ATLANTA (AP) — A laboratory technician at the Centers for Disease Control and Prevention was being monitored Wednesday for possible accidental exposure to the Ebola virus that came during an experiment, officials said.
One year into the world's worst Ebola outbreak, doctors are reporting an encouraging sign: About 70 percent of patients in a hard-hit area of Sierra Leone now survive.
WASHINGTON (AP) — The second sign-up season under President Barack Obama's health care law is off to a good start but has a way to go to make it a success, administration officials said Tuesday.
DENVER (AP) — Chris Easterling was sick of relying on drug dealers in Minneapolis when he needed marijuana to help ease the pain of multiple sclerosis. They were flaky, often leaving the homeless man without the drug when he needed relief the most.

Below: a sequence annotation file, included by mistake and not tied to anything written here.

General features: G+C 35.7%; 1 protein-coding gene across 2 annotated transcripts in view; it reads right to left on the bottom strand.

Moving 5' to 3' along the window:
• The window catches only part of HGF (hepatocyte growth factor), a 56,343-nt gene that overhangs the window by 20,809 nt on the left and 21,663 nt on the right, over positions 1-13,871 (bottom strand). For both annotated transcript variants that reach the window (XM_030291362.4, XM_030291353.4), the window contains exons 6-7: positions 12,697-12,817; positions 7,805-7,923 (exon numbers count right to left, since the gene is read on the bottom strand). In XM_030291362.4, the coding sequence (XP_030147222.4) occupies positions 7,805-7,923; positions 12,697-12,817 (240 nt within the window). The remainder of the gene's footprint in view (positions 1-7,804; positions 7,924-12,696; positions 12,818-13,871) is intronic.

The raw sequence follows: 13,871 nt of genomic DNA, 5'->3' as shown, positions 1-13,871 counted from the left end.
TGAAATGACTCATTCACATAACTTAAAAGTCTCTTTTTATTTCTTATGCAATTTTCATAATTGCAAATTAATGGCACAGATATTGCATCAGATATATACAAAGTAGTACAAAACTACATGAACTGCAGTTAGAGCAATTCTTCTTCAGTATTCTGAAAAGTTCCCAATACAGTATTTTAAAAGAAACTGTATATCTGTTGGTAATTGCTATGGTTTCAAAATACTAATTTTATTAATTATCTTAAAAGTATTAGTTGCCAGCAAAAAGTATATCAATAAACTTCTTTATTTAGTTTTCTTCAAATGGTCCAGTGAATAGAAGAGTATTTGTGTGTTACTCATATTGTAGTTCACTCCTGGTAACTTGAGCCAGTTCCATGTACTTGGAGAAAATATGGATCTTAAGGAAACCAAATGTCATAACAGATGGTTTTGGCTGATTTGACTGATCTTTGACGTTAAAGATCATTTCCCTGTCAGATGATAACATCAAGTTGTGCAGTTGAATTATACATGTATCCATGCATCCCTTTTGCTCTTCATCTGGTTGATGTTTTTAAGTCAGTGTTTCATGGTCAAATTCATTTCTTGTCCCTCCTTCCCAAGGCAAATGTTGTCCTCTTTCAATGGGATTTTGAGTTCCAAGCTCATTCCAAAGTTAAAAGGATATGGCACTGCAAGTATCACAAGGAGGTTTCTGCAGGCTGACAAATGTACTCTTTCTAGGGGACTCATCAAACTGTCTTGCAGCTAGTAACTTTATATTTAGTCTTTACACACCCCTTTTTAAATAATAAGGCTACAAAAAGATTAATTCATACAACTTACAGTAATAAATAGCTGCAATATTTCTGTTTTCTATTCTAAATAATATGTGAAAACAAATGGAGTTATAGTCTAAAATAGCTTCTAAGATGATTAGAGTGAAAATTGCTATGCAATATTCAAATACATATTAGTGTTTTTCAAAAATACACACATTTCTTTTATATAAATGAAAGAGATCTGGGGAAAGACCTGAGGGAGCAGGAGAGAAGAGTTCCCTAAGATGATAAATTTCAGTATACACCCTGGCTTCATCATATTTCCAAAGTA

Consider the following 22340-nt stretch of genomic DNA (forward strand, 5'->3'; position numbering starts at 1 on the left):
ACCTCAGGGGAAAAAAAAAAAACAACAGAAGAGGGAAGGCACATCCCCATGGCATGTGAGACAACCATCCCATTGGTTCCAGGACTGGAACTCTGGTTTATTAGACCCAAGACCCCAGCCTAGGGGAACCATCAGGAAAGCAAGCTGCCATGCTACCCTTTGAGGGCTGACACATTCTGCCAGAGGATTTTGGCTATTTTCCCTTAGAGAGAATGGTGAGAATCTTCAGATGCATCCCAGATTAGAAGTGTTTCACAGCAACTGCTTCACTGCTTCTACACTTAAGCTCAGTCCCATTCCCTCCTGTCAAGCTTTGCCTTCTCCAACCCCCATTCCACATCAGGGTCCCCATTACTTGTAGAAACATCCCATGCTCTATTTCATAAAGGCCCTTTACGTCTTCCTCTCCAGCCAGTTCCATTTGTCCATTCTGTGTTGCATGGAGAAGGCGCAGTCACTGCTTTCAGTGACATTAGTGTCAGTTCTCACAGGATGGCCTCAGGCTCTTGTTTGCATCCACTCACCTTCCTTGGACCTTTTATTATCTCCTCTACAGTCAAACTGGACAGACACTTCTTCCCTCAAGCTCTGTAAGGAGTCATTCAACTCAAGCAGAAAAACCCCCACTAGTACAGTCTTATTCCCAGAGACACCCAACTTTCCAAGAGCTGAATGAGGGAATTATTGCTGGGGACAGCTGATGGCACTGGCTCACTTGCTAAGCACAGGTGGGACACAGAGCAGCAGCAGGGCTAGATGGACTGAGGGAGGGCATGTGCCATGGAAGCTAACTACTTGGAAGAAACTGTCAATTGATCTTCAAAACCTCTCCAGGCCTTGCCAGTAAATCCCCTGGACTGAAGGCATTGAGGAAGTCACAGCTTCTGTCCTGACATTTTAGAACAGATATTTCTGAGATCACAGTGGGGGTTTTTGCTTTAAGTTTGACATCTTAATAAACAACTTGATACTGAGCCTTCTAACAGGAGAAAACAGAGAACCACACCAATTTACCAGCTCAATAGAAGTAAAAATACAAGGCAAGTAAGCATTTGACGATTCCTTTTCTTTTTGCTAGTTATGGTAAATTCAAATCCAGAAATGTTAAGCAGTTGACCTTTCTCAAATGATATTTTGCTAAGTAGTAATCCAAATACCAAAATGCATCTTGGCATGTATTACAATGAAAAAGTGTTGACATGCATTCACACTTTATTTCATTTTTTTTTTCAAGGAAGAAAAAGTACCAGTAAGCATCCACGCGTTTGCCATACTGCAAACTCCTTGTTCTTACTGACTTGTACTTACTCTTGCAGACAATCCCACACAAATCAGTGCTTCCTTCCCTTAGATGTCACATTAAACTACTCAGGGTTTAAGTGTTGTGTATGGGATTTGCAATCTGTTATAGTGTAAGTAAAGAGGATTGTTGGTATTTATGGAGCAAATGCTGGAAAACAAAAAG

DUBLIN (AP) — A lawyer representing a 17-week-old fetus living inside the clinically dead body of its mother told a Dublin court Wednesday that the unborn child's right to life trumps the woman's right to a dignified death.
MONROVIA, Liberia (AP) — The U.N. peacekeeping mission in Liberia says one if its staffers has contracted Ebola, bringing to four the number of its members who have come down with the disease during the worst outbreak on record.
LOS ANGELES (AP) — Safeway has pulled prepackaged caramel apples from its shelves, the grocery chain said Tuesday, a day after the family of a person who died from a listeria infection linked to the fruit sued the company.
WASHINGTON (AP) — Federal officials have moved closer to overturning a decades-old ban on blood donations from gay and bisexual men, but activists say the proposed alternative would continue to stigmatize men who have sex with men.
WASHINGTON (AP) — At times, waterboarding rendered al-Qaida terror suspect Abu Zubaydah hysterical. But later, a message to CIA headquarters described an interrogator merely lifting his eyebrow and snapping his fingers, leading Zubaydah to "slowly (walk) on his own to the water table" to lie down.
WASHINGTON (AP) — The Food and Drug Administration is building a legal case against companies that sell pure powdered caffeine, which can be fatal even in small doses.